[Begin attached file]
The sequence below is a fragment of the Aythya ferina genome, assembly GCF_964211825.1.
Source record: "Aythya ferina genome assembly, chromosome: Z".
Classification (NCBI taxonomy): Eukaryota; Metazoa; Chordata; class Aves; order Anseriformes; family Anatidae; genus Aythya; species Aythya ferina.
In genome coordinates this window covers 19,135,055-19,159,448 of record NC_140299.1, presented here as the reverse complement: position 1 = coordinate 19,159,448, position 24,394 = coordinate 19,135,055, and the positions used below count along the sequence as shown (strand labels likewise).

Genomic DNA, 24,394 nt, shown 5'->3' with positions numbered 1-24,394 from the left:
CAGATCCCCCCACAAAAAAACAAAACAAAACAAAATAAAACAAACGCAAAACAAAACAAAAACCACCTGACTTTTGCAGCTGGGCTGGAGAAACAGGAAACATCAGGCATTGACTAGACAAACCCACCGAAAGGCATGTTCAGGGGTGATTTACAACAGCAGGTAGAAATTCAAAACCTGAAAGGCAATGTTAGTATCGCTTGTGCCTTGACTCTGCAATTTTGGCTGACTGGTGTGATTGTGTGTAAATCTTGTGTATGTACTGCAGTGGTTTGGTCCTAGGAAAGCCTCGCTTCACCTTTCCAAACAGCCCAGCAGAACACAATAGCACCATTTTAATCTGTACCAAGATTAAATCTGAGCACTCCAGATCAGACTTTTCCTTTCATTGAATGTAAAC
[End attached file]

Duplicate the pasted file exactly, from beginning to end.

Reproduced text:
The sequence below is a fragment of the Aythya ferina genome, assembly GCF_964211825.1.
Source record: "Aythya ferina genome assembly, chromosome: Z".
Classification (NCBI taxonomy): Eukaryota; Metazoa; Chordata; class Aves; order Anseriformes; family Anatidae; genus Aythya; species Aythya ferina.
In genome coordinates this window covers 19,135,055-19,159,448 of record NC_140299.1, presented here as the reverse complement: position 1 = coordinate 19,159,448, position 24,394 = coordinate 19,135,055, and the positions used below count along the sequence as shown (strand labels likewise).

Genomic DNA, 24,394 nt, shown 5'->3' with positions numbered 1-24,394 from the left:
CAGATCCCCCCACAAAAAAACAAAACAAAACAAAATAAAACAAACGCAAAACAAAACAAAAACCACCTGACTTTTGCAGCTGGGCTGGAGAAACAGGAAACATCAGGCATTGACTAGACAAACCCACCGAAAGGCATGTTCAGGGGTGATTTACAACAGCAGGTAGAAATTCAAAACCTGAAAGGCAATGTTAGTATCGCTTGTGCCTTGACTCTGCAATTTTGGCTGACTGGTGTGATTGTGTGTAAATCTTGTGTATGTACTGCAGTGGTTTGGTCCTAGGAAAGCCTCGCTTCACCTTTCCAAACAGCCCAGCAGAACACAATAGCACCATTTTAATCTGTACCAAGATTAAATCTGAGCACTCCAGATCAGACTTTTCCTTTCATTGAATGTAAAC